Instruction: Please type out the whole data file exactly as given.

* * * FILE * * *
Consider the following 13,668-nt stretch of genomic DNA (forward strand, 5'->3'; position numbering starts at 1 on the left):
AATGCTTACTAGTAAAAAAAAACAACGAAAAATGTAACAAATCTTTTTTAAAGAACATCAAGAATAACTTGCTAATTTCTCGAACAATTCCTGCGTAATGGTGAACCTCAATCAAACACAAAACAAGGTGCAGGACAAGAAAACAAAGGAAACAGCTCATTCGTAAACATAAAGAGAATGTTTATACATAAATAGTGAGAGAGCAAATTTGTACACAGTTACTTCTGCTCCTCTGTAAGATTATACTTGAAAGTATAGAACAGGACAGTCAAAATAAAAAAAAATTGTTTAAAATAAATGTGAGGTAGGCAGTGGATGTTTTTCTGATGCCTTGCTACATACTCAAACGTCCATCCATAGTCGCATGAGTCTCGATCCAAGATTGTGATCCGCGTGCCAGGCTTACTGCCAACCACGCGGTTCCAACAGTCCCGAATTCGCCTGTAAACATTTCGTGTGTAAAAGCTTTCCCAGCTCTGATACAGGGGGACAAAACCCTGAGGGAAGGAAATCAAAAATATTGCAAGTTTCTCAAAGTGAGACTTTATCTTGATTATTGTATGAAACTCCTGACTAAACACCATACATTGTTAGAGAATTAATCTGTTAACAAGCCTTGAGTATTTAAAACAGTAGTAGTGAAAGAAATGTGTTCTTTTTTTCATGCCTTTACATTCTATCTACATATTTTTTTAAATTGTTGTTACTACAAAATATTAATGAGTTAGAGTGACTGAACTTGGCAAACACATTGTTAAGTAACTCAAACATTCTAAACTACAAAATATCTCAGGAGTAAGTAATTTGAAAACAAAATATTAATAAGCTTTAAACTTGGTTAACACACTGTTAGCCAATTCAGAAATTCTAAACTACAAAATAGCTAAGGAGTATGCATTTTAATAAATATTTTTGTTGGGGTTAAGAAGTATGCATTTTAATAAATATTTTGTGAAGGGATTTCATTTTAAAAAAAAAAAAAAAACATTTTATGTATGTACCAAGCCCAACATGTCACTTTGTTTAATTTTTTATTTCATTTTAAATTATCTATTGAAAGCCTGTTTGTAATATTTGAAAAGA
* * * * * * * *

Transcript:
Consider the following 13,668-nt stretch of genomic DNA (forward strand, 5'->3'; position numbering starts at 1 on the left):
AATGCTTACTAGTAAAAAAAAACAACGAAAAATGTAACAAATCTTTTTTAAAGAACATCAAGAATAACTTGCTAATTTCTCGAACAATTCCTGCGTAATGGTGAACCTCAATCAAACACAAAACAAGGTGCAGGACAAGAAAACAAAGGAAACAGCTCATTCGTAAACATAAAGAGAATGTTTATACATAAATAGTGAGAGAGCAAATTTGTACACAGTTACTTCTGCTCCTCTGTAAGATTATACTTGAAAGTATAGAACAGGACAGTCAAAATAAAAAAAAATTGTTTAAAATAAATGTGAGGTAGGCAGTGGATGTTTTTCTGATGCCTTGCTACATACTCAAACGTCCATCCATAGTCGCATGAGTCTCGATCCAAGATTGTGATCCGCGTGCCAGGCTTACTGCCAACCACGCGGTTCCAACAGTCCCGAATTCGCCTGTAAACATTTCGTGTGTAAAAGCTTTCCCAGCTCTGATACAGGGGGACAAAACCCTGAGGGAAGGAAATCAAAAATATTGCAAGTTTCTCAAAGTGAGACTTTATCTTGATTATTGTATGAAACTCCTGACTAAACACCATACATTGTTAGAGAATTAATCTGTTAACAAGCCTTGAGTATTTAAAACAGTAGTAGTGAAAGAAATGTGTTCTTTTTTTCATGCCTTTACATTCTATCTACATATTTTTTTAAATTGTTGTTACTACAAAATATTAATGAGTTAGAGTGACTGAACTTGGCAAACACATTGTTAAGTAACTCAAACATTCTAAACTACAAAATATCTCAGGAGTAAGTAATTTGAAAACAAAATATTAATAAGCTTTAAACTTGGTTAACACACTGTTAGCCAATTCAGAAATTCTAAACTACAAAATAGCTAAGGAGTATGCATTTTAATAAATATTTTTGTTGGGGTTAAGAAGTATGCATTTTAATAAATATTTTGTGAAGGGATTTCATTTTAAAAAAAAAAAAAAAACATTTTATGTATGTACCAAGCCCAACATGTCACTTTGTTTAATTTTTTATTTCATTTTAAATTATCTATTGAAAGCCTGTTTGTAATATTTGAAAAGA